Germany during its upcoming EU presidency plans to advance joint offshore wind projects across member states, as well as hydrogen and investments in energy efficiency and renewable power, the country’s economics and energy minister Peter Altmaier said.
“We can give the Energiewende (energy transition) a significant boost while at the same time providing for investment and economic growth,” Altmaier said before taking part in a video conference of EU energy ministers that will mainly be discussing the impact of the coronavirus pandemic on the energy sector.
“We also want to advance some of these topics within the framework of the German EU Council Presidency 2020.”
Altmaier also said the energy sector can make an important contribution to the post-Covid-19 recovery in Germany and Europe, with the EU’s Green Deal playing an important part.
“It can become an important growth strategy if we specifically incentivise investments in new technologies and advance them in such a way that we increase our competitiveness and secure jobs.”
Altmaier’s comments come amid an intensifying debate whether post-Covid-19 recovery strategies should accelerate the EU’s Green Deal plans and the energy transition in individual member states, or rather slow down climate ambitions for cost reasons as large amounts of money have to be poured into other sectors of the economy.
In Germany, Chancellor Angela Merkel after a summit with EU leaders last week stressed that recovery plans should be directly related to climate protection, innovative mobility and digitalisation.
Her environment minister Svenja Schulze at the beginning of the ‘Petersberg Climate Dialogue’ (that Germany this year also holds as a video conference) also urged the recovery to be linked to more climate protection.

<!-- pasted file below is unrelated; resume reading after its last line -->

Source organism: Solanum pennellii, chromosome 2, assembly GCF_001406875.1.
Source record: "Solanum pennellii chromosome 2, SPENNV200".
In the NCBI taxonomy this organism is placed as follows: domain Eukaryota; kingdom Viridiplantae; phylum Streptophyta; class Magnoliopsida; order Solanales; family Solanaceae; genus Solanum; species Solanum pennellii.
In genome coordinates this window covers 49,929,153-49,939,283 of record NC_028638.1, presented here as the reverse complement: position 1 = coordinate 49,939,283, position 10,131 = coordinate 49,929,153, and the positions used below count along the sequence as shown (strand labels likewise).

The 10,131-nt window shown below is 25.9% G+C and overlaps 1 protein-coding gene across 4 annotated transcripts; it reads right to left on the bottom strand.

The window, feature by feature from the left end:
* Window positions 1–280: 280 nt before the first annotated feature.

“In contrast to the fight against corona, we already know the vaccine” against climate change, Schulze is quoted as saying by German media.
Many German industrial firms such as steelmaker Thyssenkrupp also favour a more ambitious climate policy, but the powerful federation of industries (BDI) in Europe’s largest economy called for re-examining the EU’s 2030 climate targets to spare industries already under pressure from Covid-19.
Stiftung 2 °, a group of 68 large German and international companies in favour of a recovery strategy including ambitious climate policies, said governments must act decisively now and restore urgently needed investment security with climate friendly long-term economic stimulus programmes.
"Many companies from all sectors of the economy have already begun to make their business models climate-friendly, based on scientific evidence. These investments must not be jeopardised," the group's managing director, Sabine Nallinger, said.
"The German government should work with all member states of the EU to assure that the there is no turning back from European climate policy.”
The call by the Foundation 2° was signed by companies such as EnBW, Vattenfall, E.ON, GE Deutschland, Stadtwerke München, IKEA Deutschland, Allianz, Innogy, Unilever - but no carmaker.
Germany’s government in its latest growth estimate expects the country’s gross domestic product to shrink by 6.3% this year, while the International Monetary Fund (IMF) even predicts an 8.9% plunge.
UPDATED with comment by the Stiftung 2 ° group of large German and international companies